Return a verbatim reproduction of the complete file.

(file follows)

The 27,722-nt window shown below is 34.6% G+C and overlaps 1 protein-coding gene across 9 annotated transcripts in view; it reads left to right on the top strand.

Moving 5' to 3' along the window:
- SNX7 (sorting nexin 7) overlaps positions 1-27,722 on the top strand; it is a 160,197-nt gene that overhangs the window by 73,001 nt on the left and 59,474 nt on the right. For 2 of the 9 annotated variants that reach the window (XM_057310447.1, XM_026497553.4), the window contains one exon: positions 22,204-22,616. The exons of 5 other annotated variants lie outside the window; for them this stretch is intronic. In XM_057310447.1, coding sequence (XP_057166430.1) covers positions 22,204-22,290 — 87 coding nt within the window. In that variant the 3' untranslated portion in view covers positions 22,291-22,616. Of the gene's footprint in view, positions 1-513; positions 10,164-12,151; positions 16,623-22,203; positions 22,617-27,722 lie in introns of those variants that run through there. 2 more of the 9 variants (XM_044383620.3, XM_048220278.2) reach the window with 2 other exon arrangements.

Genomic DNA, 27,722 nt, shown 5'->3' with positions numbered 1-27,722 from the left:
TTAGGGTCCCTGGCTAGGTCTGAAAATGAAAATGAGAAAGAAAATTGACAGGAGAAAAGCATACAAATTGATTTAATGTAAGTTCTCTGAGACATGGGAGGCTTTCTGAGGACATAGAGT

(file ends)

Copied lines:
The 27,722-nt window shown below is 34.6% G+C and overlaps 1 protein-coding gene across 9 annotated transcripts in view; it reads left to right on the top strand.

Moving 5' to 3' along the window:
- SNX7 (sorting nexin 7) overlaps positions 1-27,722 on the top strand; it is a 160,197-nt gene that overhangs the window by 73,001 nt on the left and 59,474 nt on the right. For 2 of the 9 annotated variants that reach the window (XM_057310447.1, XM_026497553.4), the window contains one exon: positions 22,204-22,616. The exons of 5 other annotated variants lie outside the window; for them this stretch is intronic. In XM_057310447.1, coding sequence (XP_057166430.1) covers positions 22,204-22,290 — 87 coding nt within the window. In that variant the 3' untranslated portion in view covers positions 22,291-22,616. Of the gene's footprint in view, positions 1-513; positions 10,164-12,151; positions 16,623-22,203; positions 22,617-27,722 lie in introns of those variants that run through there. 2 more of the 9 variants (XM_044383620.3, XM_048220278.2) reach the window with 2 other exon arrangements.

Genomic DNA, 27,722 nt, shown 5'->3' with positions numbered 1-27,722 from the left:
TTAGGGTCCCTGGCTAGGTCTGAAAATGAAAATGAGAAAGAAAATTGACAGGAGAAAAGCATACAAATTGATTTAATGTAAGTTCTCTGAGACATGGGAGGCTTTCTGAGGACATAGAGT